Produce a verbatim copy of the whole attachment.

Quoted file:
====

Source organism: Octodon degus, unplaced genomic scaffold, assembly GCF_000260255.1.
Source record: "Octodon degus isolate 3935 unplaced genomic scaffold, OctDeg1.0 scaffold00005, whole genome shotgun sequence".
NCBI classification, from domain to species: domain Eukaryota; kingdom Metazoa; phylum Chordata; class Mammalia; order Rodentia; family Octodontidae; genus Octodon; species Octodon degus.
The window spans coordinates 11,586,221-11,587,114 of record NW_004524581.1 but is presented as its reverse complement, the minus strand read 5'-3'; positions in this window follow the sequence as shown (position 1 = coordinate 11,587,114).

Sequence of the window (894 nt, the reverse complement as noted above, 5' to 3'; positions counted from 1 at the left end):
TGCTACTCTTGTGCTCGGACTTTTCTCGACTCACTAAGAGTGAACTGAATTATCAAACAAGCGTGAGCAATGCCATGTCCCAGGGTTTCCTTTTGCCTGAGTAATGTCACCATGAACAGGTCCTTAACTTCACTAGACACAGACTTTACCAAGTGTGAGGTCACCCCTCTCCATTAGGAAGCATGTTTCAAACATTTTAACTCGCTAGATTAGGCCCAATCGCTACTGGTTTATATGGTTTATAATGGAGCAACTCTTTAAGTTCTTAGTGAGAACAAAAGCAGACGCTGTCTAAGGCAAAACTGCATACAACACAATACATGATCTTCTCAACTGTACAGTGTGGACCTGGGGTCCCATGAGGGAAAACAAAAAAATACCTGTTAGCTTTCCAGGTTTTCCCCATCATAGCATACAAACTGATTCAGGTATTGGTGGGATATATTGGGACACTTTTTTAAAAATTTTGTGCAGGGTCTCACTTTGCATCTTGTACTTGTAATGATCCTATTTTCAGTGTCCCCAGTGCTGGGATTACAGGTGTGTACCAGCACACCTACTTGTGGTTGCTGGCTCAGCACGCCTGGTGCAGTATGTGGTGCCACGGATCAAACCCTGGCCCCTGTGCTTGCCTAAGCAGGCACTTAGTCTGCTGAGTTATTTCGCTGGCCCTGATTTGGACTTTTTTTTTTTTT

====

Source organism: Octodon degus, unplaced genomic scaffold, assembly GCF_000260255.1.
Source record: "Octodon degus isolate 3935 unplaced genomic scaffold, OctDeg1.0 scaffold00005, whole genome shotgun sequence".
NCBI classification, from domain to species: domain Eukaryota; kingdom Metazoa; phylum Chordata; class Mammalia; order Rodentia; family Octodontidae; genus Octodon; species Octodon degus.
The window spans coordinates 11,586,221-11,587,114 of record NW_004524581.1 but is presented as its reverse complement, the minus strand read 5'-3'; positions in this window follow the sequence as shown (position 1 = coordinate 11,587,114).

Sequence of the window (894 nt, the reverse complement as noted above, 5' to 3'; positions counted from 1 at the left end):
TGCTACTCTTGTGCTCGGACTTTTCTCGACTCACTAAGAGTGAACTGAATTATCAAACAAGCGTGAGCAATGCCATGTCCCAGGGTTTCCTTTTGCCTGAGTAATGTCACCATGAACAGGTCCTTAACTTCACTAGACACAGACTTTACCAAGTGTGAGGTCACCCCTCTCCATTAGGAAGCATGTTTCAAACATTTTAACTCGCTAGATTAGGCCCAATCGCTACTGGTTTATATGGTTTATAATGGAGCAACTCTTTAAGTTCTTAGTGAGAACAAAAGCAGACGCTGTCTAAGGCAAAACTGCATACAACACAATACATGATCTTCTCAACTGTACAGTGTGGACCTGGGGTCCCATGAGGGAAAACAAAAAAATACCTGTTAGCTTTCCAGGTTTTCCCCATCATAGCATACAAACTGATTCAGGTATTGGTGGGATATATTGGGACACTTTTTTAAAAATTTTGTGCAGGGTCTCACTTTGCATCTTGTACTTGTAATGATCCTATTTTCAGTGTCCCCAGTGCTGGGATTACAGGTGTGTACCAGCACACCTACTTGTGGTTGCTGGCTCAGCACGCCTGGTGCAGTATGTGGTGCCACGGATCAAACCCTGGCCCCTGTGCTTGCCTAAGCAGGCACTTAGTCTGCTGAGTTATTTCGCTGGCCCTGATTTGGACTTTTTTTTTTTTT